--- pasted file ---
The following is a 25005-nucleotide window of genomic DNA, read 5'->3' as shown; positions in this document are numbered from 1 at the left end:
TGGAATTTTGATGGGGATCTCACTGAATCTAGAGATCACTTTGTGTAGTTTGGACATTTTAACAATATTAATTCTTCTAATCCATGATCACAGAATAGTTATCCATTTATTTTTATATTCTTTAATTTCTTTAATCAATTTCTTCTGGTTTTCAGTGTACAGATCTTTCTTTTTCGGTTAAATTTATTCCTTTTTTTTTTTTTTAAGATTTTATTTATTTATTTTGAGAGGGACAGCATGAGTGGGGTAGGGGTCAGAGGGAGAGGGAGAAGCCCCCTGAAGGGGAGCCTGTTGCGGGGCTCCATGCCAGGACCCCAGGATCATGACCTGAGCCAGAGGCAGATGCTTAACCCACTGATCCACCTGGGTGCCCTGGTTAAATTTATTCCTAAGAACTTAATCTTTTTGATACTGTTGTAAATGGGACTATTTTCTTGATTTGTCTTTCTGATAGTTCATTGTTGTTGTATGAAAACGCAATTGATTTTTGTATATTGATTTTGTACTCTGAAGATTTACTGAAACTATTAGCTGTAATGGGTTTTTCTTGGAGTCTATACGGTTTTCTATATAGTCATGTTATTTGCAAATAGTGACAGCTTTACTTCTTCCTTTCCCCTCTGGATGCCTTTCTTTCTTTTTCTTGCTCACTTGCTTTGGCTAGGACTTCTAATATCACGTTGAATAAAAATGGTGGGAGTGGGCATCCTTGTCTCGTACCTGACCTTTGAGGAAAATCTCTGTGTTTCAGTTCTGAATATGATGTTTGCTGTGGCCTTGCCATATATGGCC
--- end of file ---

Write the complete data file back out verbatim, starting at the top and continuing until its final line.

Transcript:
The following is a 25005-nucleotide window of genomic DNA, read 5'->3' as shown; positions in this document are numbered from 1 at the left end:
TGGAATTTTGATGGGGATCTCACTGAATCTAGAGATCACTTTGTGTAGTTTGGACATTTTAACAATATTAATTCTTCTAATCCATGATCACAGAATAGTTATCCATTTATTTTTATATTCTTTAATTTCTTTAATCAATTTCTTCTGGTTTTCAGTGTACAGATCTTTCTTTTTCGGTTAAATTTATTCCTTTTTTTTTTTTTTAAGATTTTATTTATTTATTTTGAGAGGGACAGCATGAGTGGGGTAGGGGTCAGAGGGAGAGGGAGAAGCCCCCTGAAGGGGAGCCTGTTGCGGGGCTCCATGCCAGGACCCCAGGATCATGACCTGAGCCAGAGGCAGATGCTTAACCCACTGATCCACCTGGGTGCCCTGGTTAAATTTATTCCTAAGAACTTAATCTTTTTGATACTGTTGTAAATGGGACTATTTTCTTGATTTGTCTTTCTGATAGTTCATTGTTGTTGTATGAAAACGCAATTGATTTTTGTATATTGATTTTGTACTCTGAAGATTTACTGAAACTATTAGCTGTAATGGGTTTTTCTTGGAGTCTATACGGTTTTCTATATAGTCATGTTATTTGCAAATAGTGACAGCTTTACTTCTTCCTTTCCCCTCTGGATGCCTTTCTTTCTTTTTCTTGCTCACTTGCTTTGGCTAGGACTTCTAATATCACGTTGAATAAAAATGGTGGGAGTGGGCATCCTTGTCTCGTACCTGACCTTTGAGGAAAATCTCTGTGTTTCAGTTCTGAATATGATGTTTGCTGTGGCCTTGCCATATATGGCC